Republicans Looking to Tie Future Stimulus Relief Into Employment

The debate over a second round of stimulus payments continues to rage on in Washington, D.C. The first round of payments, part of The CARES Act, included a one-time sum of $1,200 for every adult citizen plus $500 for each dependent. While there's been vocal support behind an additional round of payments to both aid individuals as well as help keep the economy somewhat afloat, there's little consensus on how that aid should be distributed.

Some Republicans in Congress have floated the idea of tying additional stimulus payments to their employment, according to Forbes. Several in the GOP have called to end the $600 expanded unemployment insurance program, arguing that it de-incentives work. Rep. Kevin Brady, a Republican from Texas, has proposed a payroll tax cut, while Senate Majority Leader Mitch McConnell has advocated for liability insurance for employers. Tom Cotton also spoke to Sean Hannity Tuesday night about his proposed bill, No Bailouts for Illegal Aliens Act, which would withhold CARES Act funds to states and cities unless they "proved" the money wouldn't got to undocumented immigrants.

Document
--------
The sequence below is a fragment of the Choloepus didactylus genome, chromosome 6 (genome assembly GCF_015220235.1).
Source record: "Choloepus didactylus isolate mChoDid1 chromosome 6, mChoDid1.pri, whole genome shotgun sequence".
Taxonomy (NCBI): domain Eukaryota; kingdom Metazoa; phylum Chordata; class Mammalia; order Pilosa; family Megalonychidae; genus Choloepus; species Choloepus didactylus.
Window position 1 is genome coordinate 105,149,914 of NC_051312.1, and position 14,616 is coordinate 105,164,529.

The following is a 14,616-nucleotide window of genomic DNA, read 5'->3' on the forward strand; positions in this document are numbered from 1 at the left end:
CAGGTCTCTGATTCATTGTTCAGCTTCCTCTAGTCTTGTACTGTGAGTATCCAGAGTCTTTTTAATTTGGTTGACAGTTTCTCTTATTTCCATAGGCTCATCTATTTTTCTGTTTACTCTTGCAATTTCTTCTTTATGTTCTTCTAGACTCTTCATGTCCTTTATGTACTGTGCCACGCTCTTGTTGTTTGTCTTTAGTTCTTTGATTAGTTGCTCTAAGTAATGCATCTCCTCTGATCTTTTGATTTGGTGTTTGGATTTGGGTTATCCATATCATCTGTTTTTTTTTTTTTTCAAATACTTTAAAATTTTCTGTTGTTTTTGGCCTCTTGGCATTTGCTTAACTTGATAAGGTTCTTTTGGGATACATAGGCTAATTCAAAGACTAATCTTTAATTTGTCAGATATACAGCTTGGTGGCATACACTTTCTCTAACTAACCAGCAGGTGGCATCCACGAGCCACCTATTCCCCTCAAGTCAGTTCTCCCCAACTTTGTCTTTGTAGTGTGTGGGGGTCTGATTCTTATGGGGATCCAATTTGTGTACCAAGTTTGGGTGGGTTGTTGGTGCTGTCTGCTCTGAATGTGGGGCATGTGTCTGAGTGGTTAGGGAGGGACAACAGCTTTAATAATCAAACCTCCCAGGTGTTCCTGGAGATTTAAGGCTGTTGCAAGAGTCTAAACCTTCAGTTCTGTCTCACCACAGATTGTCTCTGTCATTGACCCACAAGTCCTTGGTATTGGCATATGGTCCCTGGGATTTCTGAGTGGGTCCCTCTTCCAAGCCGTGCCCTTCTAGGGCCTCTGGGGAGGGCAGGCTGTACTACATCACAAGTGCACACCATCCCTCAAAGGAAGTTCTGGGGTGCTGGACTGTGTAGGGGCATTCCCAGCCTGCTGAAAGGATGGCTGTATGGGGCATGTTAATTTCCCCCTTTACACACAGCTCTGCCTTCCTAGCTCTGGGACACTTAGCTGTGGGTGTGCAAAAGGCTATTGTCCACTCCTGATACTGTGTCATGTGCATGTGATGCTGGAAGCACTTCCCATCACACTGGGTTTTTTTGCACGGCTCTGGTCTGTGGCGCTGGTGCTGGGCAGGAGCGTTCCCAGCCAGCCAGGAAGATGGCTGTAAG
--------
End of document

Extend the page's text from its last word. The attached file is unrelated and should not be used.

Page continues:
Of course, these proposals are not without its critics — namely, House Speaker Nancy Pelosi. "It's always interesting to me to see how much patience some people have with the pain and suffering of other people," Pelosi told reporters on Friday. "Let's take a pause? Do you think this virus is taking a pause? Do you think that the rent takes a pause?"

Pelosi's comments also came the same day the House of Representatives passed The HEROES Act, which would allocate another $1,200 payment to individuals, plus $1,200 for every dependent — though the amount would be capped at $6,000. President Donald Trump had previously expressed support for an additional round of stimulus payments, though he's offered few specifics, besides some recent support thrown behind payroll tax cuts. Democrats are largely in support of the act, which was originally introduced by Pelosi on May 12, though some members of the Senate have called it a "non-starter," making it dubious that it will be signed into law in its current state.

However, experts have pointed out that payroll tax cuts won't be as effective in jump-starting the economy, given the amount of money per paycheck is often marginal. Of course, those with larger paychecks would gain the most, though the millions who've filed for unemployment since March would see no benefit whatsoever.